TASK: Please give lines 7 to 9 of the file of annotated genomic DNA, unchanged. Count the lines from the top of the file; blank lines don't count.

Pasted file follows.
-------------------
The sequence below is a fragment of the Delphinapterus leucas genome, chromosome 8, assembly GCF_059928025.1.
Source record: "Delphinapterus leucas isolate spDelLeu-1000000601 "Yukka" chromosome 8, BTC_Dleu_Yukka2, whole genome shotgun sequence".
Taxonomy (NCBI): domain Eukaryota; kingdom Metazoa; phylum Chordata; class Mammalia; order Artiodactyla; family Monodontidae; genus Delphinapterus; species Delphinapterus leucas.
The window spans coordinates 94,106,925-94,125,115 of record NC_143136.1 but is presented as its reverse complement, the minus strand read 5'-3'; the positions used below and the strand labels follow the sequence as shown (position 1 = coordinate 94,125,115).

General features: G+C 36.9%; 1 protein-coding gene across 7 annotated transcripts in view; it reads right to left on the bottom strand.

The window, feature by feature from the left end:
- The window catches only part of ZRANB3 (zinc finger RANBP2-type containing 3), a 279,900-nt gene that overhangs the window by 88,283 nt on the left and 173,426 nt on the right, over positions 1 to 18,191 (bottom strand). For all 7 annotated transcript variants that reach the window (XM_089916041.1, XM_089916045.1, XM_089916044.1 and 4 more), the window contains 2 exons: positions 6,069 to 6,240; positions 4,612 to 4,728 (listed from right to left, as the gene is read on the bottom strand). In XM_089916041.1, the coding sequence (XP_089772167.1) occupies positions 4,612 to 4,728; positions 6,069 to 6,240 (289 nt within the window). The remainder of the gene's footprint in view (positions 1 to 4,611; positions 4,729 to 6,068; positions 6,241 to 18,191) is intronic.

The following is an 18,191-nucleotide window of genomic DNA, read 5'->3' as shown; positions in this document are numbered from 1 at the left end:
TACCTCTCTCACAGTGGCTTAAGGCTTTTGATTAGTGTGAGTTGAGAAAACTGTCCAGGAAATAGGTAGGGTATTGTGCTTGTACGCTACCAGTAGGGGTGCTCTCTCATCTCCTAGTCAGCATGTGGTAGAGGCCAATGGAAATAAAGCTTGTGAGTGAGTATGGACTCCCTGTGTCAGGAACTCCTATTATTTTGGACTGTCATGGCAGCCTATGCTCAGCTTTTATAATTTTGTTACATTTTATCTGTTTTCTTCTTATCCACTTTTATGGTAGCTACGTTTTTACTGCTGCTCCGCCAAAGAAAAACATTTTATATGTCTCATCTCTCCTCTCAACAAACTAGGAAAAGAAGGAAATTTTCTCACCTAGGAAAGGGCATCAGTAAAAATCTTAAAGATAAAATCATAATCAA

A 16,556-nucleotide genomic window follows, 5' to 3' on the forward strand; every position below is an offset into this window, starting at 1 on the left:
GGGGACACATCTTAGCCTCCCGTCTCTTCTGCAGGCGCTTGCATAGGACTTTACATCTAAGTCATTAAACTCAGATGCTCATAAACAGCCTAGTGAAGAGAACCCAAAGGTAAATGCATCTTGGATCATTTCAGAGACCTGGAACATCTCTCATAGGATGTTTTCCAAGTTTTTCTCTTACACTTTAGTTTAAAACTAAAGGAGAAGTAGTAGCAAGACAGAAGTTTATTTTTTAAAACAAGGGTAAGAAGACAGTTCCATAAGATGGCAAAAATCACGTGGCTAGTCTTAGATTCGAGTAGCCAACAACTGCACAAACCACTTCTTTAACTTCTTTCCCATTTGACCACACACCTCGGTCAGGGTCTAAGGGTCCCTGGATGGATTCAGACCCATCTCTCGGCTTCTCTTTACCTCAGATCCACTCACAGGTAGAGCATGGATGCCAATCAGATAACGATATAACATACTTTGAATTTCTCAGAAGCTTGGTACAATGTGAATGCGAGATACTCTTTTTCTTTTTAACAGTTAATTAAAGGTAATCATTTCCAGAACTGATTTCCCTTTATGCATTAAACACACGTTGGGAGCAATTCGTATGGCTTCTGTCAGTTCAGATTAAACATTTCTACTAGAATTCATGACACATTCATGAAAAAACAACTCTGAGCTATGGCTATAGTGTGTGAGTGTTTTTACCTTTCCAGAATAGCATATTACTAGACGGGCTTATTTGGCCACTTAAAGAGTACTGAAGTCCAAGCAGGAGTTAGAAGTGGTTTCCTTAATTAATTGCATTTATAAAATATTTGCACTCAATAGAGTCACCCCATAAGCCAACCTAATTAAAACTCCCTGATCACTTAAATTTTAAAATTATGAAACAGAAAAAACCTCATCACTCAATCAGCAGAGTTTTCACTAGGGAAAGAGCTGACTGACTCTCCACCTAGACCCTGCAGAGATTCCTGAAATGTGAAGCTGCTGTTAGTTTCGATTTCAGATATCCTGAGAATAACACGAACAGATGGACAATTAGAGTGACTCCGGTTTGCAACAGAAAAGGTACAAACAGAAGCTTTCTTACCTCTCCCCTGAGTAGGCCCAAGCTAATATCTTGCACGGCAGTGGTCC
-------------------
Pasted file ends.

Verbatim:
- The window catches only part of ZRANB3 (zinc finger RANBP2-type containing 3), a 279,900-nt gene that overhangs the window by 88,283 nt on the left and 173,426 nt on the right, over positions 1 to 18,191 (bottom strand). For all 7 annotated transcript variants that reach the window (XM_089916041.1, XM_089916045.1, XM_089916044.1 and 4 more), the window contains 2 exons: positions 6,069 to 6,240; positions 4,612 to 4,728 (listed from right to left, as the gene is read on the bottom strand). In XM_089916041.1, the coding sequence (XP_089772167.1) occupies positions 4,612 to 4,728; positions 6,069 to 6,240 (289 nt within the window). The remainder of the gene's footprint in view (positions 1 to 4,611; positions 4,729 to 6,068; positions 6,241 to 18,191) is intronic.

The following is an 18,191-nucleotide window of genomic DNA, read 5'->3' as shown; positions in this document are numbered from 1 at the left end:
TACCTCTCTCACAGTGGCTTAAGGCTTTTGATTAGTGTGAGTTGAGAAAACTGTCCAGGAAATAGGTAGGGTATTGTGCTTGTACGCTACCAGTAGGGGTGCTCTCTCATCTCCTAGTCAGCATGTGGTAGAGGCCAATGGAAATAAAGCTTGTGAGTGAGTATGGACTCCCTGTGTCAGGAACTCCTATTATTTTGGACTGTCATGGCAGCCTATGCTCAGCTTTTATAATTTTGTTACATTTTATCTGTTTTCTTCTTATCCACTTTTATGGTAGCTACGTTTTTACTGCTGCTCCGCCAAAGAAAAACATTTTATATGTCTCATCTCTCCTCTCAACAAACTAGGAAAAGAAGGAAATTTTCTCACCTAGGAAAGGGCATCAGTAAAAATCTTAAAGATAAAATCATAATCAA